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Further to my last—I’m no advocate, by the way, of a technology silver bullet—I note that Nature has published an extract of C P Snow’s Science and Government.  Snow wanted ‘to disentangle how political decisions were made during the war and, importantly, how scientific advice was used to make them.’  In the extract, he retails the British Government’s decision to develop radar—an unproven technology in the mid-1930s, but essential to the British war effort.

In public, rebellious politicians like Churchill were attacking the whole of the government’s defence policy. In secret, the government scientists, the military staffs, the high officials, were beating round for some sort of defence. There was nothing accidental about this. It was predictable that England, more vulnerable to air attack than any major country, would spend more effort trying to keep bombers off. But there was something accidental and unpredictable in Tizard being given his head.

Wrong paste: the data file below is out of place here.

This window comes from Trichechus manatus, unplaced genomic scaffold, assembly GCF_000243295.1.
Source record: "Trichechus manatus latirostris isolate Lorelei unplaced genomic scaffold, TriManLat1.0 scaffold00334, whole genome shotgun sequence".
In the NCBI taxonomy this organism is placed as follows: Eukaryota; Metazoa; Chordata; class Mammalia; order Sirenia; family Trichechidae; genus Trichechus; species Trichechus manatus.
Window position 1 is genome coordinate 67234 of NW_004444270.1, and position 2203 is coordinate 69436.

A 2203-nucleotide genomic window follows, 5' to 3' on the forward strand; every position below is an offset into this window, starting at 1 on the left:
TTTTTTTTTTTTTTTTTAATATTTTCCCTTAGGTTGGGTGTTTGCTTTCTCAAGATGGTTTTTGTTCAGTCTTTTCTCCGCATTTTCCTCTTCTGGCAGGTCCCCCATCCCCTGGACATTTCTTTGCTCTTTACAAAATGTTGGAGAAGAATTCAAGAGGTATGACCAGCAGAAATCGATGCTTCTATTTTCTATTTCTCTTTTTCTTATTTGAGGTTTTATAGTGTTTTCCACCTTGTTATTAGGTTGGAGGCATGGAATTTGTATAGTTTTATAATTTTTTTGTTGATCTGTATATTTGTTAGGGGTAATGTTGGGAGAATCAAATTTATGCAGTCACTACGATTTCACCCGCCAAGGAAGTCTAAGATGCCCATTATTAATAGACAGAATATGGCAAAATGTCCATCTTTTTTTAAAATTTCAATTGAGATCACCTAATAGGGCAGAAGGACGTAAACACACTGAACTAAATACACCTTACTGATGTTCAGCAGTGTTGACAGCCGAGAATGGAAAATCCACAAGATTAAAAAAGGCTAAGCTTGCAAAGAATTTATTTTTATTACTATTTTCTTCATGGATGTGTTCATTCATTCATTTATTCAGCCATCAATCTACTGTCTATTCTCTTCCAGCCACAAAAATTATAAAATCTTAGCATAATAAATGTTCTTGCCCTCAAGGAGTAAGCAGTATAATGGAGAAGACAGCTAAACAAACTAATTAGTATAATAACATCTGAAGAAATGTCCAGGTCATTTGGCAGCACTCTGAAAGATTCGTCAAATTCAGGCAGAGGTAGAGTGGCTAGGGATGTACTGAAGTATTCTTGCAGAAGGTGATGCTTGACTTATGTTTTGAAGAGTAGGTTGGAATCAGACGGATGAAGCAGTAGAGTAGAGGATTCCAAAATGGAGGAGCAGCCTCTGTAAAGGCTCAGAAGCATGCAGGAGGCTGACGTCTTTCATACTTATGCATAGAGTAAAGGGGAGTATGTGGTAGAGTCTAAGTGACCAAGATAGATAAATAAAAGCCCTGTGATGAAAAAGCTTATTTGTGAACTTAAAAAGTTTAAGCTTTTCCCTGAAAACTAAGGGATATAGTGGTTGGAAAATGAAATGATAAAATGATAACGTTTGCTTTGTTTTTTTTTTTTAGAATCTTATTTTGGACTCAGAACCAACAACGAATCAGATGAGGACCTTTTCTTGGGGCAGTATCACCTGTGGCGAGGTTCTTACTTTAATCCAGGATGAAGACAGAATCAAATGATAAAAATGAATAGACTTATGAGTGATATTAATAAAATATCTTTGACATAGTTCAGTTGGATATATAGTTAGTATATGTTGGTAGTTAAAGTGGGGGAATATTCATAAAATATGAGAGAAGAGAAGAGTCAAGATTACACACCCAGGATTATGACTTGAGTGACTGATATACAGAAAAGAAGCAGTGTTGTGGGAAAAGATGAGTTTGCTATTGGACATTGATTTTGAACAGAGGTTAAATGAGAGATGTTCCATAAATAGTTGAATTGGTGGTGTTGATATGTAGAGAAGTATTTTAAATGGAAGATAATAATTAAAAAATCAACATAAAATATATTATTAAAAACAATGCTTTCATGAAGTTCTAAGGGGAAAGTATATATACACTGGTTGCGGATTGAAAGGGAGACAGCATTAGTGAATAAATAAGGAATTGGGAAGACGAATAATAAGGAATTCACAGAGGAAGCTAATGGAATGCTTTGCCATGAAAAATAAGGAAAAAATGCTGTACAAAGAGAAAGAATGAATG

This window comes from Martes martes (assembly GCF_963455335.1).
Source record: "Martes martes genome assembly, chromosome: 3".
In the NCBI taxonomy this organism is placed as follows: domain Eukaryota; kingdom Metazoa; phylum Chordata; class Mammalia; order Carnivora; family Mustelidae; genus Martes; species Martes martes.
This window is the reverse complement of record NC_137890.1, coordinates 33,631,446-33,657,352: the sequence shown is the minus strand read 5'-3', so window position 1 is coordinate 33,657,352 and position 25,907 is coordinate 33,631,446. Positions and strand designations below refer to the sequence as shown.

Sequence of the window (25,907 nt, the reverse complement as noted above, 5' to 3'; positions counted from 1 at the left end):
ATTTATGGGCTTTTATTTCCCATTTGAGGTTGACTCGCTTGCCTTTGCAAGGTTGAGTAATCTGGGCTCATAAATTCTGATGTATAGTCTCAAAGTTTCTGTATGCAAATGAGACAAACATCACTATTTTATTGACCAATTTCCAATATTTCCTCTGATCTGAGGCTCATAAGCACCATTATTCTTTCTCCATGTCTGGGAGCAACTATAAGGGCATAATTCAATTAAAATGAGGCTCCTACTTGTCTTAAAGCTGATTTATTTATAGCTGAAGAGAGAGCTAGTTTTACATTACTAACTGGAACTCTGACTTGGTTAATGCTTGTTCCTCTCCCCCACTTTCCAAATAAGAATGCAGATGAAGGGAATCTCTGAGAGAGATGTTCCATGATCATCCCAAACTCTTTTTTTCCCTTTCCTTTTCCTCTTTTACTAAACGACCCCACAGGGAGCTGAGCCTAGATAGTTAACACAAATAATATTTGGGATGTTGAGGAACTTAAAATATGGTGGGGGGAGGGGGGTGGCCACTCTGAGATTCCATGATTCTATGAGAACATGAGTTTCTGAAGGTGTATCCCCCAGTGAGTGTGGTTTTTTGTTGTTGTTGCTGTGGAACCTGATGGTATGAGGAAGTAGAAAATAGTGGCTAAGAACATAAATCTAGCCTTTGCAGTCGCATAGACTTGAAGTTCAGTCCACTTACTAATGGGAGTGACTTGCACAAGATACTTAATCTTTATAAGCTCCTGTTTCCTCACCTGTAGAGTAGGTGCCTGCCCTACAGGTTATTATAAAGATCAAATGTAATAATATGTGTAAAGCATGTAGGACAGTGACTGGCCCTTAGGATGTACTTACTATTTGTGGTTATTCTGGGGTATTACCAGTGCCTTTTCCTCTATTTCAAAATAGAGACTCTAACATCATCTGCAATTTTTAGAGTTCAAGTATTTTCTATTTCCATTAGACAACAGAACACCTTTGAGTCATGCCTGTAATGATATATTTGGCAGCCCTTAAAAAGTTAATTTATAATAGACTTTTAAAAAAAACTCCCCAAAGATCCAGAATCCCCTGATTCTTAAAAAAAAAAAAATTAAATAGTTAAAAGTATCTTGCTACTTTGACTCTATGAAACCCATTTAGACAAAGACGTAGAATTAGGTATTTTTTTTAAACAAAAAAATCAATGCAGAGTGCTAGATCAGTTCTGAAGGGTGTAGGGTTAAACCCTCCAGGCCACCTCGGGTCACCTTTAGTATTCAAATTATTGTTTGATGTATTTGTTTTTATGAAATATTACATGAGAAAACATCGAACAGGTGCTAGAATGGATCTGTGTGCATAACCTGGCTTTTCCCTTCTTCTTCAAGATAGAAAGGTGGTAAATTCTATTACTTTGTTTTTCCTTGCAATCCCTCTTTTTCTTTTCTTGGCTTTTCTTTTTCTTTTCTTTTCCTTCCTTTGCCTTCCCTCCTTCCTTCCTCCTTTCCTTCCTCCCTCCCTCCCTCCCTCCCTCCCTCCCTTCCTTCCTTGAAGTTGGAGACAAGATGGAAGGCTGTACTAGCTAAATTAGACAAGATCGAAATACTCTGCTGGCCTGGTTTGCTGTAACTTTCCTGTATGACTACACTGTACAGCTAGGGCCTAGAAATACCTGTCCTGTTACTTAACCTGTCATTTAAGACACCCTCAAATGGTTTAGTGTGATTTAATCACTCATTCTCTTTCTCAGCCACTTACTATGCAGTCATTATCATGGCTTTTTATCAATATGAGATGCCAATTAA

…..

[Tizard] succeeded, with the help of Blackett’s exceptional drive and insight, in beginning to teach one lesson each to the scientists and the military, lessons that Tizard and Blackett went on teaching for twenty years.

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Urban Cartography is one of those uber sites: simple idea; very cool; and prompts you to think about the world differently.  Oh, to be able to draw and present complex ideas simply.  

 Speaking of which, this is a very cool map:

 Getting to this map took me three jumps, and each had its take on the map along the way:

  • The original posting wonders why Milan and Warsaw were relatively immune from the plague.
  • One step, Leonardo Monasterio suggested the city authorities walled in houses with the plague: brutal, but apparently effective.
  • Two steps back, Paul Kedrosky notes the spreading bands of the plague’s progress—given technology and globalisation, the nature of spread would look very different today.  And of course it’s harder to wall people into their houses.
  • Three steps back, Global Dashboard adds a point from one of the commenters: the role of plague in terms of redistributing wealth.  

Also from Urban Cartography is this:

Useful as a remedy to anyone weary of that concentric circles map.

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